Have you ever felt that there is never time to learn new things that could make your work better…but that are not extremely urgent? That it is faster to do things “the old way” since learning the “new way” will take too much time? Do you tell yourself “I will do it in summer when I have more time”….
Well, that happened waaaaay too often in my normal job.
Only that when I have holidays or weekends the very last thing that I want to do is something not even remotely related to work. I need to disconnect. Not re-connect.
So now that I am volunteering, I realize that I have finally time to devote time to learn new things: new tools and new courses. But I also have time to read papers just for fun or curiosity and not because they are related to a paper that I am writing or an application I am putting together.
And this is giving me a lot of joy and energy. (Thanks S. for helping me realize that!).
So, what is all this about?
The joy of reading (papers) just for fun or curiosity
Well, one of the papers that I have read these days is about the tatataraaaaa
“impact of riparian buffer zones on water quality”
What? you might think. Riparian what?
While it sounds so complicated, it is actually not. It is about assessing how many meters of forest one needs to maintain around a river to ensure the water quality, by looking at both the length and the width of the forest patch (aka the buffer zone). And it was actually quite interesting.
I learned that in Costa Rica it is forbidden to cut trees that are within 15 meters of width from a river or a running water source. And that while increasing that width did not have any apparent effect of the water quality, increasing the length did.
This knowledge came (unexpectedly) handy when we saw that our neighbors were actually cutting trees inside the buffer zone of the little stream that serves as the border for all the plots here. So, we went to ask them -very carefully and nicely- if they knew about this law and why it was important for the water. The result: they stopped cutting trees so close to the stream (which is by the way, the corridor that the monkeys use).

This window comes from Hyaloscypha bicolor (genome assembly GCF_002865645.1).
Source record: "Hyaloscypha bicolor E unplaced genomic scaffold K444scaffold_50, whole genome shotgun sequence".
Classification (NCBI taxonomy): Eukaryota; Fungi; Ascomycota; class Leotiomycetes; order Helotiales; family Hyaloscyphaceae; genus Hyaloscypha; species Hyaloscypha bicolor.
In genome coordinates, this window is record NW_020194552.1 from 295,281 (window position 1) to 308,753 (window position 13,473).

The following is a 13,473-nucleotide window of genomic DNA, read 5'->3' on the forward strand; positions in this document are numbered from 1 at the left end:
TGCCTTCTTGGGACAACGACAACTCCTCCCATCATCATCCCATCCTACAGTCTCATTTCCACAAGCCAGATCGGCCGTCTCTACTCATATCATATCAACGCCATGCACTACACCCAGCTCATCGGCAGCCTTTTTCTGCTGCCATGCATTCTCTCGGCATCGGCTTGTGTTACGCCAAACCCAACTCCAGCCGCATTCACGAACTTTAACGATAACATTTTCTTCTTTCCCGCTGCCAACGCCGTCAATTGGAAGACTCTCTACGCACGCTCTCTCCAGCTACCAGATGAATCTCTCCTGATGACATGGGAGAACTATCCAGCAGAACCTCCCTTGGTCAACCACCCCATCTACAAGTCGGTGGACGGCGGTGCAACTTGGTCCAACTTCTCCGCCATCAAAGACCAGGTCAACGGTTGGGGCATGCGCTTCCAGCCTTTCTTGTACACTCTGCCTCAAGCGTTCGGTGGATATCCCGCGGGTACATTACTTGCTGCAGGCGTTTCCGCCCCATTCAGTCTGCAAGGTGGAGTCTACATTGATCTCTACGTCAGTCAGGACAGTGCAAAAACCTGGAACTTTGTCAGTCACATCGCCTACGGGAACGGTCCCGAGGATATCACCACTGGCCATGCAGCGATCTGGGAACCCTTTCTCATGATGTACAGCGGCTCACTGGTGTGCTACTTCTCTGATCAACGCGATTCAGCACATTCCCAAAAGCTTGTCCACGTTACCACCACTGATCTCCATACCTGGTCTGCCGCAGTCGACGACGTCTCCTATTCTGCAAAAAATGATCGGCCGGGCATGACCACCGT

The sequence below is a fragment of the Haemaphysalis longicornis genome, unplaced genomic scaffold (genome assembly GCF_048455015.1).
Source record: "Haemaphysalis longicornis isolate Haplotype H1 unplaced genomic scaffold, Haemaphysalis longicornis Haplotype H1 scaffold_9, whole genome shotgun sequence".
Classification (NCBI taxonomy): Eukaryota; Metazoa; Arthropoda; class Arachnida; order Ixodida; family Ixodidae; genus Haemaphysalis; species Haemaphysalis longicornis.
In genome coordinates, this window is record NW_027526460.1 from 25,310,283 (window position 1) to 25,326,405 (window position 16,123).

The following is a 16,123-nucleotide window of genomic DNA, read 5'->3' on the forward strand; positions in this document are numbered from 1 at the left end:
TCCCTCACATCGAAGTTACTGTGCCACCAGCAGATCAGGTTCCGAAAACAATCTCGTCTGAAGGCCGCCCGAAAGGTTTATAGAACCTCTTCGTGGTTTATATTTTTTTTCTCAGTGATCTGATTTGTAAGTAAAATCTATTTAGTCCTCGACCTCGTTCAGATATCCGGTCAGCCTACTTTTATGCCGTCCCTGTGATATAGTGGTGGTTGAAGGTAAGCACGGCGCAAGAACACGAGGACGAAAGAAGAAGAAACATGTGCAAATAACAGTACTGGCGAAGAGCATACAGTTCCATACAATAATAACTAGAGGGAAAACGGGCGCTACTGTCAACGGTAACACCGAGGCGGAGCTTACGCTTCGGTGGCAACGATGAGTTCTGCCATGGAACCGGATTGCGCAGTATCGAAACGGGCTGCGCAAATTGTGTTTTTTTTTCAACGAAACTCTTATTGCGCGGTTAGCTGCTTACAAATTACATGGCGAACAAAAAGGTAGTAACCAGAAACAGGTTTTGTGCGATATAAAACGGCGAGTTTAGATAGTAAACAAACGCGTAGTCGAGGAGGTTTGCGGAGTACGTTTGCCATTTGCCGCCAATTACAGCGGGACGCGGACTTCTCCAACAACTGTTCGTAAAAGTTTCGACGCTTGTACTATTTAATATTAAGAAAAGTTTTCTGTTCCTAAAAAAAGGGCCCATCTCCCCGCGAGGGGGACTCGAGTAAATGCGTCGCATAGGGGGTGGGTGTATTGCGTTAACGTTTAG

The joy of having time to learn new tools
In my current volunteer work, we had planned to do face-to-face interviews but due to the Corona, that went out the door. Instead, we needed to do the survey online. While I am familiar with online survey tools but these time I had some extra challenges:
- It needed to be very easy to use for the recipient since many of the fishermen cannot read or write.
- It needed to record the responses regularly, since the internet connection here is not so reliable, particularly mobile internet.
- It needed to be for free or quite cheap since it is for an NGO
So, I have been learning to use Google forms, SoGoSurvey, and Surveymonkey. At the end and after some frustrations with an unsaved response from a fisherman, we ended up migrating to Surveymonkey. I have learned quite a lot about Migrating surveys, Using gliding scales and other visual tools to answer questions, and being creative sending surveys to mobiles, since this is the only way to contact most of the fishermen.
All in all, transferable skills for conducting surveys in developing countries.
And guess what? It has been FUN!
My next step? Finish an IUCN course on the management of protected areas.
And continue getting sparks of joy for having the time to learn new things.
Oh my, I LOVE job downgrading!